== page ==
We receive a great deal of communication from people who have done one or more of the modern Druid courses available. It is perhaps understandable that when they see our website, and read terms such as 'Celtic spirituality' and sometimes even 'Druid', and of course the word 'Order', they come to the conclusion that we must be another modern Druid organisation that functions in much the same way as most do.
You will have seen elsewhere on our FAQs page that we do not offer a correspondence course. Neither is the Céile Dé Order a Druid Order. Many of the excellent Druid courses available today offer courses that may last up to three years or more, at the end of which one becomes an 'Order Member'. Joining the Céile Dé Order however is more comparable to becoming either a Buddhist or a Franciscan or Bendictine monk. Becoming a Céile Dé Order member entails a dying to the old life and a rebirth to the new; living a monastic life under vows.
As with other traditions, it is possible to follow the Céile Dé path and lead a life of deep commitment to your inner life without ever joining the Order; monastic life has always been for the very few who feel called in that direction... which, as St Francis said, is probably just as well, or there would eventually be no people left in the world! :-)
I'm unsure of the difference between the Céile Dé represented on your website and the Céile Dé referred to in the ‘The Anam Cara Project', run by the Sacred Art of Living Center, based in the USA. Are you branches of the same organisation?
Certainly a few people think we are... and it has caused confusion now and again in recent years, which is why we decided to address this here in our FAQs...
A few of the teachings of the Céile Dé tradition are referred to in the rich and varied body of teachings available to apprentices of the course known as 'The Anam Cara Project' (ACP) offered by the Sacred Art of Living Center (SALC).
Apprentices of the ACP meet in groups, called 'Céili Dé’; the terms 'Céili Dé' and 'Anam Cara' were both adopted by SALC, inspired by the book 'Anam Cara' by John O'Donohue, which is especially popular in America. SALC became aware of the continued existence of the Céile Dé Order after they had established these terms within their own organisation.
In 2011, Sister Fionn was invited to create a series of 20-minute-long teaching videos about the Celtic festivals, to be included in the course materials of SALC's Anam Cara Project. Although these recordings refer at times to a few Céile Dé teachings, their content is only partly representative of the Céile Dé tradition and how we observe the festivals is different in most cases. These recordings were specifically created so that they could be be understood - and the festivals observed - by people who are not involved in the Céile Dé tradition.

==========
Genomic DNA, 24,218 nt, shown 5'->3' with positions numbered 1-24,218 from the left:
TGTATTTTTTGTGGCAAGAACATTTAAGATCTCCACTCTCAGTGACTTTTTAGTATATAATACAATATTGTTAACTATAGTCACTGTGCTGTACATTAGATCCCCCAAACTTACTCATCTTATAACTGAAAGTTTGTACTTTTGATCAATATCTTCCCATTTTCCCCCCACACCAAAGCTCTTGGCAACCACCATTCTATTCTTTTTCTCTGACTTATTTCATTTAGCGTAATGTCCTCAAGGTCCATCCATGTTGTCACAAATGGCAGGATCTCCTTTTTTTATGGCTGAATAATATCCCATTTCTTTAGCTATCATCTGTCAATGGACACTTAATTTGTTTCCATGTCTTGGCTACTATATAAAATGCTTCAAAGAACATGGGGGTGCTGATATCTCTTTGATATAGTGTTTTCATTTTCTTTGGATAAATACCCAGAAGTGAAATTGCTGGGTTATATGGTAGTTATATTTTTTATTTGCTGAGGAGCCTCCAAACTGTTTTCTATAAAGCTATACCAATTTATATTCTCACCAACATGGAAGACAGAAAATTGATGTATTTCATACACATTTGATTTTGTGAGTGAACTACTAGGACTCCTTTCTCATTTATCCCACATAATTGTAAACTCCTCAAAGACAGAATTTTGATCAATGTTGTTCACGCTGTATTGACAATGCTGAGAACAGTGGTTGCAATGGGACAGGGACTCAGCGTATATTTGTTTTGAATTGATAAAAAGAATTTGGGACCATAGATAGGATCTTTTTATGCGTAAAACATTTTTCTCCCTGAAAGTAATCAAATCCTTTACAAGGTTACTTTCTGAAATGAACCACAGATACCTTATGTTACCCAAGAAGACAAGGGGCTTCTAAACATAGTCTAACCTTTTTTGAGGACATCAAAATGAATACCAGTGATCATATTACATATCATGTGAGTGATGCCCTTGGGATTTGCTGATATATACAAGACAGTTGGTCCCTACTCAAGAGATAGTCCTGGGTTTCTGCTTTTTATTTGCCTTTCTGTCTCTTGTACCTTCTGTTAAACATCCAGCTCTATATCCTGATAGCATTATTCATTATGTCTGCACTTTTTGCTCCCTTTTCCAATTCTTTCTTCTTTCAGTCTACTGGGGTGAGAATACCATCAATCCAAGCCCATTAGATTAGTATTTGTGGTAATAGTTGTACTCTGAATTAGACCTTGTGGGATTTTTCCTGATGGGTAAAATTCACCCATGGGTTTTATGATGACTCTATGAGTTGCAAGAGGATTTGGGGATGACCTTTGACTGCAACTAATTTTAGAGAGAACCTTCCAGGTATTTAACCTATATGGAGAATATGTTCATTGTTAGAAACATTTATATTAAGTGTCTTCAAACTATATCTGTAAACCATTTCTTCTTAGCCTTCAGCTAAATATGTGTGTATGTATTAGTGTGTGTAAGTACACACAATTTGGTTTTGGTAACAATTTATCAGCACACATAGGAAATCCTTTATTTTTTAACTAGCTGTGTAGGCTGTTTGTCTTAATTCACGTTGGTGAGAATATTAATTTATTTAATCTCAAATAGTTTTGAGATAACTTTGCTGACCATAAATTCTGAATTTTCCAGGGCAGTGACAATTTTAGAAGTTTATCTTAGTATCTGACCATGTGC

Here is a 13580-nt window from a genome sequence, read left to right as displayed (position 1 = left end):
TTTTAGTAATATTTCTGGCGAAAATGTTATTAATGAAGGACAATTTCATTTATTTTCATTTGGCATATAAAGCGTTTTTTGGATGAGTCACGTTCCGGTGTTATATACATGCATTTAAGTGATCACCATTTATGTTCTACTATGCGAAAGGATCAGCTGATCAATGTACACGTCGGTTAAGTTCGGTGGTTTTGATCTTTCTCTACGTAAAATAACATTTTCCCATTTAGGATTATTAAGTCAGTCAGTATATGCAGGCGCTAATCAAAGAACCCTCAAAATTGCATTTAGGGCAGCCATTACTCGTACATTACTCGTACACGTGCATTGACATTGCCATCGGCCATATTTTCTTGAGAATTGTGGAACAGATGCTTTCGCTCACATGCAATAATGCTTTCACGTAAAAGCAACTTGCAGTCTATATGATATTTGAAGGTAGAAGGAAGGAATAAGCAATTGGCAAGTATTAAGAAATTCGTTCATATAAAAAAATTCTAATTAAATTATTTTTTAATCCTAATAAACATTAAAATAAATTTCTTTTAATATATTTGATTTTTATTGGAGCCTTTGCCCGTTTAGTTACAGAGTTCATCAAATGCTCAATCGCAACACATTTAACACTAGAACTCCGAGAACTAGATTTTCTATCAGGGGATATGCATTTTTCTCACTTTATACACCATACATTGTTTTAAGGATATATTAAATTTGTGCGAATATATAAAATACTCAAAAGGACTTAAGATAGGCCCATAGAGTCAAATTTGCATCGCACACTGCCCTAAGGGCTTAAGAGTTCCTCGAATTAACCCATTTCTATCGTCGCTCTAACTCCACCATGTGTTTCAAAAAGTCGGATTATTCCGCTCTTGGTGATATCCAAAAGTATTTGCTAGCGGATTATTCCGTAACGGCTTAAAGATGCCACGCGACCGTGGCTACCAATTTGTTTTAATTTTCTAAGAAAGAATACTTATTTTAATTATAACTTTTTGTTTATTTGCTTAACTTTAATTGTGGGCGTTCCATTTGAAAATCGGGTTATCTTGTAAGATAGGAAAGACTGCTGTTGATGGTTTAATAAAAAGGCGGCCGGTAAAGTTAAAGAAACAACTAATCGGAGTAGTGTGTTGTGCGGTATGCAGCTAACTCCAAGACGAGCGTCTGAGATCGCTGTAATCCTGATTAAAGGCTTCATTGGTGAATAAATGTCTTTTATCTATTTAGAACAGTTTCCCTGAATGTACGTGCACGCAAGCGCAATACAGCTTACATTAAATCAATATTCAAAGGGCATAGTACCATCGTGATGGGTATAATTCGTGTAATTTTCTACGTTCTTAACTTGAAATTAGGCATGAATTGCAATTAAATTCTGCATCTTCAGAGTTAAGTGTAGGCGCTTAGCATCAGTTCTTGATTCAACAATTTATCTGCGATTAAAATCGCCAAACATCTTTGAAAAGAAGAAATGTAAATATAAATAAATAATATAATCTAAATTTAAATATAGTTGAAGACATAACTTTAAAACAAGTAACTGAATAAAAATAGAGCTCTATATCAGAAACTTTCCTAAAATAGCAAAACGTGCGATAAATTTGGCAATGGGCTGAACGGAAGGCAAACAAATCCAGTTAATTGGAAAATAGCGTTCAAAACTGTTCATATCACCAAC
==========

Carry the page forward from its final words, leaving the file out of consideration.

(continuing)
The ACP course also refers to parts of the Céile Dé tradition in its course material. It is likely that their interpretation of these subjects differs from ours, because they would not be approached from within the context of the Céile Dé teachings as a whole, but rather within the context of their course.
Some people who have done the ACP course find their way to our website and attend our teaching retreats; a number of them experience a little confusion at some stage, when they discover that our teachings and practices differ from those they have learned with ACP. Our aim as a community is also different; ACP apprentices will sometimes come to us expecting to find an emphasis on working with the dying, because this forms a significant part of the ACP. Céile Dé is a spiritual path and so naturally death is a part of that, but it is not a predominant focus in our tradition... nor is the role of the Anam Chara in Céile Dé especially concerned with tending to the dying (see another FAQ for more information about the Anam Chara).
Occasionally people come to a Céile Dé retreat believing that the teaching they will receive there is part of a SALC course. We have heard of people attending one of our introductory retreats believing that it is an introductory SALC course; others believe they do not have to take our introductory teachings because they have "done them already" as part of the ACP course.
It may be worth adding that we do not teach 'courses' from which participants graduate - we offer a spiritual path in which our many teachings and practices work together to gradually reveal a way of life, for life... and this process takes a life-time, if not longer.
Sometimes we receive requests for teaching support from apprentices of ACP; we are unable to help with these because we are not part of the SALC staff, who facilitate AC apprentices in this way.